This is not a fairy tale story

This is not a fairy tale story

This is a REAL MAN story.

He’s all shy. His black Polo is parked nearby; he’s just come from his new job as a land surveyor. Only when he’s pressed will he admit that he put his cousin through accounting (she now works at KPMG) and his sister through two years of UCT.

Meet Shaun Sijeqe

Shaun PP

This REAL MAN is so humble and God-honouring in his success, and I’m so glad that I had met his family ten years ago. It’s not an everyday family – it’s made up of 25 young men (some teens, some in their 20s), a 30-something ‘mom’ they all call Magogo, a ‘dad’ they call Pa and an administrator who is Sisi to all.

I met the Beth Uriel family 10 years ago (and volunteered for five) and it’s been amazing to see how the young men in this family have grown into REAL MEN…. True gentlemen.

Beth Uriel is a youth project, and family home in Salt River, Cape Town for young men between the ages of 17 and 24. Most of the guys stay in the family for a few years and leave only when they’re ready to work and support themselves – like most families. It’s not only with one short programme, but with years of family-orientated-firm-handed-God-fearing-wholehearted L-O-V-E (love). When asked of the impact, the best conclusion we could come to is that Beth Uriel has been raising REAL MEN for 28 years. Many are successful but – more importantly – most show character and Godly values that are changing their families, communities and city.

A REAL MAN is memorable

A REAL MAN is so much more than success and being able to provide. What are my REAL MAN moments at Beth Uriel? Seeing Maninho and Masakhane perform for township crowds as hip hop group Young Soldier (with brave lyrics speaking to tough issues). Hearing that Arthemon was now pursuing his PhD in Medical Bioscience in Johannesburg.

Destino PP (1)

Wilson PP







Destino (pictured above, left) was launching an UNNC (a political and and social impact group) to tutor and offer bursaries to Congolese Matriculants in South Africa. Seeing Wilson (pictured above, right) beaming as he reports that he, at 23, has Matriculated and is now studying HR. Meeting Masixole, a press photographer at a women’s rights rally. And knowing Willie prepared my meal at the gourmet restaurant at The Grand Daddy.

A REAL MAN isn’t perfect

A REAL MAN isn’t perfect. Instead, he takes responsibility for his mistakes. Here’s how I know: I wasn’t always sure that Amos and Sofire, two Beth Uriel family members I knew best, would make it. Amos left the house suddenly years ago and we lost all contact with him. Sofire, a few years ago, after he became a youth care worker at the house and was studying law, went back to old ways and reoffended; he was arrested and sentenced to eight years in jail.

For both these men, thankfully, their stories do not end there! Just recently I found out that Amos now lives in Johannesburg with his wife and two children, and he’s the pastor of a church! And while Sofire was serving his time, God called him closer and showed him his calling in Gumboots dance. Sofire now thrives as he teaches dance to teens and children in Langa through Project Playground. It’s clear he is their hero and a REAL MAN to them. A REAL MAN goes the distance and the character infused by Beth Uriel comes out in the end.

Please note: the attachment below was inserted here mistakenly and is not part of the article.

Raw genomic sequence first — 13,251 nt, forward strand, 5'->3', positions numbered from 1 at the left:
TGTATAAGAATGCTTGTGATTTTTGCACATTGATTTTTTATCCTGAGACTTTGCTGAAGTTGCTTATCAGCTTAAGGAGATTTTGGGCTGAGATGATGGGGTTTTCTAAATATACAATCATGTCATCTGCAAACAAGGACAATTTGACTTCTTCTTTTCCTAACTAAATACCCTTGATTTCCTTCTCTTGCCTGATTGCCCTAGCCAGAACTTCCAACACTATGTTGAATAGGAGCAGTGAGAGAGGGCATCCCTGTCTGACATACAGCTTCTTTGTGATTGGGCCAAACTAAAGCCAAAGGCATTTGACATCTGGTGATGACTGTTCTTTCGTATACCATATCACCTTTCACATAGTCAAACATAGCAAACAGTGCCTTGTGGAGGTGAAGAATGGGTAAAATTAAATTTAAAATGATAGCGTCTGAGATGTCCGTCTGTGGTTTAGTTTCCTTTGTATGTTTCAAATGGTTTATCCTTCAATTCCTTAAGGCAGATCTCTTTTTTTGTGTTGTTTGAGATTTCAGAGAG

A REAL MAN is a family man

What I love and respect most about the Beth Uriel family members who become REAL MEN is that they give back to their family.

Coby fb picCoby (pictured left), for example, is not only training to get his full license as a Commercial Diver, but faithfully runs the Beth Uriel Beach Umbrella Business at Camps Bay every summer. Then there is Mfundo, who runs his own skills company, has a degree in Sports Management and works as a Family and Community Integration Worker for Beth Uriel (where he assists in linking the family members of Beth Uriel back to their biological families).

It’s encouraging to see Beth Uriel ex-family members begin families of their own and being involved fathers and being committed husbands despite all the challenges they face.

Overall Beth Uriel has shown me that raising a young man is so much more than simply educating him and ensuring he takes the right course. It’s more than offering discipline and Godly wisdom and keeping a teen out of trouble. It’s developing a person with heart, who isn’t afraid to be set apart from the crowd, who makes choices out of his own conviction. Now that’s a REAL MAN and every bit what Beth Uriel’s about.


Join the REAL MAN revolution

Beth Uriel is running an online campaign to celebrate the REAL MEN in our midst – whether it’s your husband, best friend, boss or brother. By recognizing these men, it helps us, as a society, to remember what a real hero looks like.

Celebrating, honouring and recognising a REAL MAN is as easy as one, two, three:

  1. Think of one or two or a handful of men you would like to recognise: Post a photo of them on FacebookTwitter or Instagram. Caption the photo with: ‘I recognise (your friend/husband/father etc) as a REAL MAN because he… <insert reasons you feel he stands out as a REAL MAN>.
  2. Challenge two, three or more Facebook friends to follow your example and do it too.
  3. Add in #REALMAN. Now, tweet, Like, share and comment. (A selection of pics and stories will be posted on the website.)




This post was written by
Claire is married to REAL MAN Merrick. She's a freelance copywriter who loves to get involved in crafting branding and media for NGO's. She's also a qualified life coach with a passion for careers, so Beth Uriel and NETwork are places she loves to volunteer. She is a member of the Common Ground Wynberg Congregation.

1 Comment on "This is not a fairy tale story"

  • Barry says

    Great article Claire!!! Inspired me to think how I am reflecting God’s character and values.

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